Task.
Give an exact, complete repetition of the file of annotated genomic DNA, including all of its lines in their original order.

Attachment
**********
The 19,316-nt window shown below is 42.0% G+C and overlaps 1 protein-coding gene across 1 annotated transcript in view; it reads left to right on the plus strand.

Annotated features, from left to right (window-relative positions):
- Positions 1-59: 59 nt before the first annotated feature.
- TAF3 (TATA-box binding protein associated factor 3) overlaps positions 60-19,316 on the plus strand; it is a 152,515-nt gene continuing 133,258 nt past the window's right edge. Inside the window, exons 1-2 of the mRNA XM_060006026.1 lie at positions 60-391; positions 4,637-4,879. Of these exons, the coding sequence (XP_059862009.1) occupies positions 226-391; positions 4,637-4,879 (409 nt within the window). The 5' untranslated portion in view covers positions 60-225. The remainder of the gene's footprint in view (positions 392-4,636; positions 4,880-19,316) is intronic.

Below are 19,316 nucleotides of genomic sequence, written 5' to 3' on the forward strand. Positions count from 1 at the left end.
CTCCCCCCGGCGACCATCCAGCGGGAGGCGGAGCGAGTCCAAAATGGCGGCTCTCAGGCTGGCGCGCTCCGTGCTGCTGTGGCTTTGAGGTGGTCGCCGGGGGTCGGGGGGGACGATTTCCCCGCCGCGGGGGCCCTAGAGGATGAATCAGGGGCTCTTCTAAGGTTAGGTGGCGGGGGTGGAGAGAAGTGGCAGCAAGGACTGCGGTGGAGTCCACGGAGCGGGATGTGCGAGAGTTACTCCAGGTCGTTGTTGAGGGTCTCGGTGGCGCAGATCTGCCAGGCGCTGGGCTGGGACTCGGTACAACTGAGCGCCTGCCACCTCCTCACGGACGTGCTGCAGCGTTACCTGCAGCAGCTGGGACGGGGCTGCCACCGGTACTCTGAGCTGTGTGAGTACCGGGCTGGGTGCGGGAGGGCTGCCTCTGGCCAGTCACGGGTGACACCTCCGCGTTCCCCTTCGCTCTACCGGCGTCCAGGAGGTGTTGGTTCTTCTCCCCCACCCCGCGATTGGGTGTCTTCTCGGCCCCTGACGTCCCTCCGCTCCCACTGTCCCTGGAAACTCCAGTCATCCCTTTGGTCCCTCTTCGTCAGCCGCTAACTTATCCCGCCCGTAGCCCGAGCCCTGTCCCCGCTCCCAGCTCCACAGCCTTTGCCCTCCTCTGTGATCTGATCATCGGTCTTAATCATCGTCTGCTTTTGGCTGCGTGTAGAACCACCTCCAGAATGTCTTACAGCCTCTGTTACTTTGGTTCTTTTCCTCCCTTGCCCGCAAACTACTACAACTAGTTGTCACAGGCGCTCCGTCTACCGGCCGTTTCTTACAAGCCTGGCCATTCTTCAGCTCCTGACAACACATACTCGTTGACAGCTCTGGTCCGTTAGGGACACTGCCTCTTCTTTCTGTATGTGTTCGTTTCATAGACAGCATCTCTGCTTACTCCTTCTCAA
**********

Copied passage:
The 19,316-nt window shown below is 42.0% G+C and overlaps 1 protein-coding gene across 1 annotated transcript in view; it reads left to right on the plus strand.

Annotated features, from left to right (window-relative positions):
- Positions 1-59: 59 nt before the first annotated feature.
- TAF3 (TATA-box binding protein associated factor 3) overlaps positions 60-19,316 on the plus strand; it is a 152,515-nt gene continuing 133,258 nt past the window's right edge. Inside the window, exons 1-2 of the mRNA XM_060006026.1 lie at positions 60-391; positions 4,637-4,879. Of these exons, the coding sequence (XP_059862009.1) occupies positions 226-391; positions 4,637-4,879 (409 nt within the window). The 5' untranslated portion in view covers positions 60-225. The remainder of the gene's footprint in view (positions 392-4,636; positions 4,880-19,316) is intronic.

Below are 19,316 nucleotides of genomic sequence, written 5' to 3' on the forward strand. Positions count from 1 at the left end.
CTCCCCCCGGCGACCATCCAGCGGGAGGCGGAGCGAGTCCAAAATGGCGGCTCTCAGGCTGGCGCGCTCCGTGCTGCTGTGGCTTTGAGGTGGTCGCCGGGGGTCGGGGGGGACGATTTCCCCGCCGCGGGGGCCCTAGAGGATGAATCAGGGGCTCTTCTAAGGTTAGGTGGCGGGGGTGGAGAGAAGTGGCAGCAAGGACTGCGGTGGAGTCCACGGAGCGGGATGTGCGAGAGTTACTCCAGGTCGTTGTTGAGGGTCTCGGTGGCGCAGATCTGCCAGGCGCTGGGCTGGGACTCGGTACAACTGAGCGCCTGCCACCTCCTCACGGACGTGCTGCAGCGTTACCTGCAGCAGCTGGGACGGGGCTGCCACCGGTACTCTGAGCTGTGTGAGTACCGGGCTGGGTGCGGGAGGGCTGCCTCTGGCCAGTCACGGGTGACACCTCCGCGTTCCCCTTCGCTCTACCGGCGTCCAGGAGGTGTTGGTTCTTCTCCCCCACCCCGCGATTGGGTGTCTTCTCGGCCCCTGACGTCCCTCCGCTCCCACTGTCCCTGGAAACTCCAGTCATCCCTTTGGTCCCTCTTCGTCAGCCGCTAACTTATCCCGCCCGTAGCCCGAGCCCTGTCCCCGCTCCCAGCTCCACAGCCTTTGCCCTCCTCTGTGATCTGATCATCGGTCTTAATCATCGTCTGCTTTTGGCTGCGTGTAGAACCACCTCCAGAATGTCTTACAGCCTCTGTTACTTTGGTTCTTTTCCTCCCTTGCCCGCAAACTACTACAACTAGTTGTCACAGGCGCTCCGTCTACCGGCCGTTTCTTACAAGCCTGGCCATTCTTCAGCTCCTGACAACACATACTCGTTGACAGCTCTGGTCCGTTAGGGACACTGCCTCTTCTTTCTGTATGTGTTCGTTTCATAGACAGCATCTCTGCTTACTCCTTCTCAA